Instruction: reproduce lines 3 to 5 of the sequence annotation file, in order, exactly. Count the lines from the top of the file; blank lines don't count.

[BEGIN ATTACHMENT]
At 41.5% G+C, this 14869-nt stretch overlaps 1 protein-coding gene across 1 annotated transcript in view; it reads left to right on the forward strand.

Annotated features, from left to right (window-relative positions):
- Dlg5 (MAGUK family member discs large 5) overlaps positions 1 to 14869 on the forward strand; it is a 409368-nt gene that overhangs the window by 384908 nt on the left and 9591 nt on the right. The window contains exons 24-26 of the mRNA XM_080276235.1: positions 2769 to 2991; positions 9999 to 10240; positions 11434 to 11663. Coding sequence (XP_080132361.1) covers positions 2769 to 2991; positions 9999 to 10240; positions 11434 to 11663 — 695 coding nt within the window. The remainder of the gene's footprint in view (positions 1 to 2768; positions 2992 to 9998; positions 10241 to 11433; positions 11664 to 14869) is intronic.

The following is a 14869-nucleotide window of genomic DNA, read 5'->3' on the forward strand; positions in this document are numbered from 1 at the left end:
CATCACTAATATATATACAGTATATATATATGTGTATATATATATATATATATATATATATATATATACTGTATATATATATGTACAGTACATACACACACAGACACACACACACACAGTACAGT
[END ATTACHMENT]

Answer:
- Dlg5 (MAGUK family member discs large 5) overlaps positions 1 to 14869 on the forward strand; it is a 409368-nt gene that overhangs the window by 384908 nt on the left and 9591 nt on the right. The window contains exons 24-26 of the mRNA XM_080276235.1: positions 2769 to 2991; positions 9999 to 10240; positions 11434 to 11663. Coding sequence (XP_080132361.1) covers positions 2769 to 2991; positions 9999 to 10240; positions 11434 to 11663 — 695 coding nt within the window. The remainder of the gene's footprint in view (positions 1 to 2768; positions 2992 to 9998; positions 10241 to 11433; positions 11664 to 14869) is intronic.

The following is a 14869-nucleotide window of genomic DNA, read 5'->3' on the forward strand; positions in this document are numbered from 1 at the left end:
CATCACTAATATATATACAGTATATATATATGTGTATATATATATATATATATATATATATATATATACTGTATATATATATGTACAGTACATACACACACAGACACACACACACACAGTACAGT